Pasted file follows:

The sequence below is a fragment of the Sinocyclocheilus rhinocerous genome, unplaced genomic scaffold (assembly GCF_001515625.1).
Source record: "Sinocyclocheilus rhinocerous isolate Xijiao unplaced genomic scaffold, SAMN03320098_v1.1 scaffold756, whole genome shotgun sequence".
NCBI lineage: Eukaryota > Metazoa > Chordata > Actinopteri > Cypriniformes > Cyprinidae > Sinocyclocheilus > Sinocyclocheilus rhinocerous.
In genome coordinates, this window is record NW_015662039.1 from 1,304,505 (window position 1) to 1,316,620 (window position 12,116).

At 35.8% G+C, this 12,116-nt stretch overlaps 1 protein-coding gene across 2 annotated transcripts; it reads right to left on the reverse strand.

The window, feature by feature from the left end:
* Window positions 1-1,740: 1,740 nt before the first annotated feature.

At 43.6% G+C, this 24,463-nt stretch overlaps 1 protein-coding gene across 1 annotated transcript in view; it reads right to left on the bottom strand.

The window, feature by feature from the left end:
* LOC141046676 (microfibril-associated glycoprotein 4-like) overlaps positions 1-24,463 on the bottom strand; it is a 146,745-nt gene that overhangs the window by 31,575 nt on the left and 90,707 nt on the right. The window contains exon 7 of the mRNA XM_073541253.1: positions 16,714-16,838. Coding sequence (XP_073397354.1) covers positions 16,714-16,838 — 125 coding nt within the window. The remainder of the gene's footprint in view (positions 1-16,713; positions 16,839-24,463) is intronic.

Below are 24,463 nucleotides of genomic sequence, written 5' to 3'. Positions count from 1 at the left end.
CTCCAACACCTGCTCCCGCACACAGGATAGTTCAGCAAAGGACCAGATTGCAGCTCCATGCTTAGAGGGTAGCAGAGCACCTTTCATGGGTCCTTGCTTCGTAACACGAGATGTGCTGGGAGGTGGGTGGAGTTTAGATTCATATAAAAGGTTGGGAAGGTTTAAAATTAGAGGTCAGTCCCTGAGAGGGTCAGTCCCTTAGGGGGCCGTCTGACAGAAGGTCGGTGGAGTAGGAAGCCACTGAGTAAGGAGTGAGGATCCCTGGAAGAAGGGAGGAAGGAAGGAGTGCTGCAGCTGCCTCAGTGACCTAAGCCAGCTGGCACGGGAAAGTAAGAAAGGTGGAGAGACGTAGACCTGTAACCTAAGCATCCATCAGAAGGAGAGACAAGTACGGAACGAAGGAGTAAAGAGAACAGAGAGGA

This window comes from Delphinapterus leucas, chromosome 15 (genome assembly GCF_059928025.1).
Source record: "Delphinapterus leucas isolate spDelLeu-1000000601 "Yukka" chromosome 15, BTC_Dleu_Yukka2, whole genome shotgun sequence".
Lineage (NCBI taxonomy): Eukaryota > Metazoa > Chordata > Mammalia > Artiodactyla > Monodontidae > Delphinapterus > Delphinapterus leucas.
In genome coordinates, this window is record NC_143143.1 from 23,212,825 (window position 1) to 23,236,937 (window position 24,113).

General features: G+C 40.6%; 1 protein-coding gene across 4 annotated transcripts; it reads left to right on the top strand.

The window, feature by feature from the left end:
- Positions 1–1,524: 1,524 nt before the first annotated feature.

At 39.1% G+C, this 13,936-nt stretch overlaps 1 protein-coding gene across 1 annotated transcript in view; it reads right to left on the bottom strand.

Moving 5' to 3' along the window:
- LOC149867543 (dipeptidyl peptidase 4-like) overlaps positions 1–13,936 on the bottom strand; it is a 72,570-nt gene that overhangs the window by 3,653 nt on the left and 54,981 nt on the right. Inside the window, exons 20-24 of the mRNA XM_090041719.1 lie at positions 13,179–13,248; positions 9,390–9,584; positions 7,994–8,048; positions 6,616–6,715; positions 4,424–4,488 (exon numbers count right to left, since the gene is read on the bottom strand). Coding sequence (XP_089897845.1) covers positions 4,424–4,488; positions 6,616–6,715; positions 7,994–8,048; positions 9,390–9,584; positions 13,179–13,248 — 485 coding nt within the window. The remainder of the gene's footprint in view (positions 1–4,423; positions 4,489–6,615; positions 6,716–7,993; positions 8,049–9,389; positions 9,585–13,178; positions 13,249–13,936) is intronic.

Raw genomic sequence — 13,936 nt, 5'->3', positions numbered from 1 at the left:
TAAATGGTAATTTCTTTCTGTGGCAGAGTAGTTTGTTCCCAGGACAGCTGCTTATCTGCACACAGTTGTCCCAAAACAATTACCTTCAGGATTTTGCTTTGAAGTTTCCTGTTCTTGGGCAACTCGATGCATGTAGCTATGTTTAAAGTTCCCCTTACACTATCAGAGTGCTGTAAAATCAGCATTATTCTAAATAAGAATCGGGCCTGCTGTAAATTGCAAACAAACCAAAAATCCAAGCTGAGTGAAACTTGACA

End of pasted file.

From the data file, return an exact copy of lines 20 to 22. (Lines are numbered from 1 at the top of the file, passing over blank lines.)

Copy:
At 39.1% G+C, this 13,936-nt stretch overlaps 1 protein-coding gene across 1 annotated transcript in view; it reads right to left on the bottom strand.

Moving 5' to 3' along the window:
- LOC149867543 (dipeptidyl peptidase 4-like) overlaps positions 1–13,936 on the bottom strand; it is a 72,570-nt gene that overhangs the window by 3,653 nt on the left and 54,981 nt on the right. Inside the window, exons 20-24 of the mRNA XM_090041719.1 lie at positions 13,179–13,248; positions 9,390–9,584; positions 7,994–8,048; positions 6,616–6,715; positions 4,424–4,488 (exon numbers count right to left, since the gene is read on the bottom strand). Coding sequence (XP_089897845.1) covers positions 4,424–4,488; positions 6,616–6,715; positions 7,994–8,048; positions 9,390–9,584; positions 13,179–13,248 — 485 coding nt within the window. The remainder of the gene's footprint in view (positions 1–4,423; positions 4,489–6,615; positions 6,716–7,993; positions 8,049–9,389; positions 9,585–13,178; positions 13,249–13,936) is intronic.